Enid Lyons facts for kids
Dame Enid Lyons
Enid and Joseph Lyons in the 1930s
|Spouse of the Prime Minister of Australia|
6 January 1932 – 7 April 1939
|Preceded by||Sarah Scullin|
|Succeeded by||Lady Page|
|Member of the Australian Parliament
21 August 1943 – 19 March 1951
|Preceded by||George Bell|
|Succeeded by||Aubrey Luck|
Enid Muriel Burnell
9 July 1897
|Died||2 September 1981(aged 84)|
|Political party||UAP (1943–44)
Dame Enid Muriel Lyons AD, GBE (née Burnell; 9 July 1897 – 2 September 1981) was an Australian politician. She was the first woman to be elected to the Australian House of Representatives and the first woman in the federal Cabinet. She was the wife of the Premier of Tasmania and later Prime Minister of Australia, Joseph Lyons.
Lyons was born Enid Muriel Burnell in Smithton, Tasmania, one of three daughters of William and Eliza (née Taggett) Burnell. She trained to be a teacher in Hobart. Her mother was active in the Labor party and community groups in Tasmania. She was one of the first women appointed as a Justice of the Peace in Tasmania.
Lyons was made a Dame Grand Cross of the Order of the British Empire (GBE) in the Coronation Honours of 1937. Joseph Lyons died in 1939, aged 59, the first Australian Prime Minister to die in office, and Dame Enid returned to Tasmania. She bitterly resented Joseph Lyons's successor as leader of the UAP, Robert Menzies, who had, she believed, betrayed her husband by resigning from the Cabinet, shortly before Joseph's death.
At the 1943 election Dame Enid Lyons narrowly won the Division of Darwin in north-western Tasmania for the UAP, becoming the first woman in the House of Representatives. Her Labor opponent, who received more primary votes than she did, was the future Tasmanian Premier Eric Reece. At the same election, Dorothy Tangney was elected as a Labor Senator for Western Australia, the nation's first woman Senator.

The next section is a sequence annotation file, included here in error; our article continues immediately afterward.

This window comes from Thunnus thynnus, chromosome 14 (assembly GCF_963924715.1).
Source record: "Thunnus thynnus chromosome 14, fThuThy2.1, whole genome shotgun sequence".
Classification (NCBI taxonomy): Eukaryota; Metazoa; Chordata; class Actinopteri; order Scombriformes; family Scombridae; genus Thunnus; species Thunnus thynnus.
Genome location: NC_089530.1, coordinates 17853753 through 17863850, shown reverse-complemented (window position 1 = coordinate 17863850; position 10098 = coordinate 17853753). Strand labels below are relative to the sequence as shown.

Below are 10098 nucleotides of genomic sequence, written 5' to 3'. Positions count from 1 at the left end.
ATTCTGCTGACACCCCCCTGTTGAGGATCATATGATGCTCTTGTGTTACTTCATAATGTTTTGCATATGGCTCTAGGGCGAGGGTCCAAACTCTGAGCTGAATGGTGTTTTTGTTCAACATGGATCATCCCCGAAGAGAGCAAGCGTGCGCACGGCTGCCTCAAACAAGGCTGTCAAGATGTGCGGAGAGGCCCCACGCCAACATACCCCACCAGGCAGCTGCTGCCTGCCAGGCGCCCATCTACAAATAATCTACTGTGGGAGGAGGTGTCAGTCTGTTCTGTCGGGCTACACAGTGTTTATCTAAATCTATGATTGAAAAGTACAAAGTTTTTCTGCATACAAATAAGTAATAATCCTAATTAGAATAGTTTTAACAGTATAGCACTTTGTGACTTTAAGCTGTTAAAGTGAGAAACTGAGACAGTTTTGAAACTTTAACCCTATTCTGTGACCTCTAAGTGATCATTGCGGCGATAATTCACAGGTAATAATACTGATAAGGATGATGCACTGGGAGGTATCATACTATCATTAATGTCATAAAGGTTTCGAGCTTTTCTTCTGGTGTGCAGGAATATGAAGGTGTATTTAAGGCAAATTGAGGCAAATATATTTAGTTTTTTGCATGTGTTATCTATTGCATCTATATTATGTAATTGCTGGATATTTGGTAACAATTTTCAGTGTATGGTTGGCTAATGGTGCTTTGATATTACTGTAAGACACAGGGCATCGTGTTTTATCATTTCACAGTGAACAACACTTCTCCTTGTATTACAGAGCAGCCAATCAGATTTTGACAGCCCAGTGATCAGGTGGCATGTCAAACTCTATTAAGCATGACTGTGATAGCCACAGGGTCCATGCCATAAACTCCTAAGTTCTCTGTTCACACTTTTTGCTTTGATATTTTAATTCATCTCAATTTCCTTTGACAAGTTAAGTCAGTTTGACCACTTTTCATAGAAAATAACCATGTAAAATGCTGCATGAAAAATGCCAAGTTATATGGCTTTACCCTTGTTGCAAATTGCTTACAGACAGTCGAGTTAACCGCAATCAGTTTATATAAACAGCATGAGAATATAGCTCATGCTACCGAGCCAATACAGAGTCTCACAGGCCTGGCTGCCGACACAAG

In retirement, Dame Enid's health recovered. She was a newspaper columnist (1951–54), a commissioner of the Australian Broadcasting Corporation (1951–62), and remained active in public life promoting family and women's issues. She published three volumes of memoirs, which embarrassed the Liberal Party by reviving her complaints about Menzies' 1939 behaviour towards her husband.
She was nevertheless made a Dame of the Order of Australia (AD) on Australia Day 1980, the second woman to receive this honour. She was the first Australian woman to receive damehoods in different orders. She died the following year and was accorded a state funeral inDevonport, Tasmania, before being buried next to her husband at Mersey Vale Lawn Cemetery.
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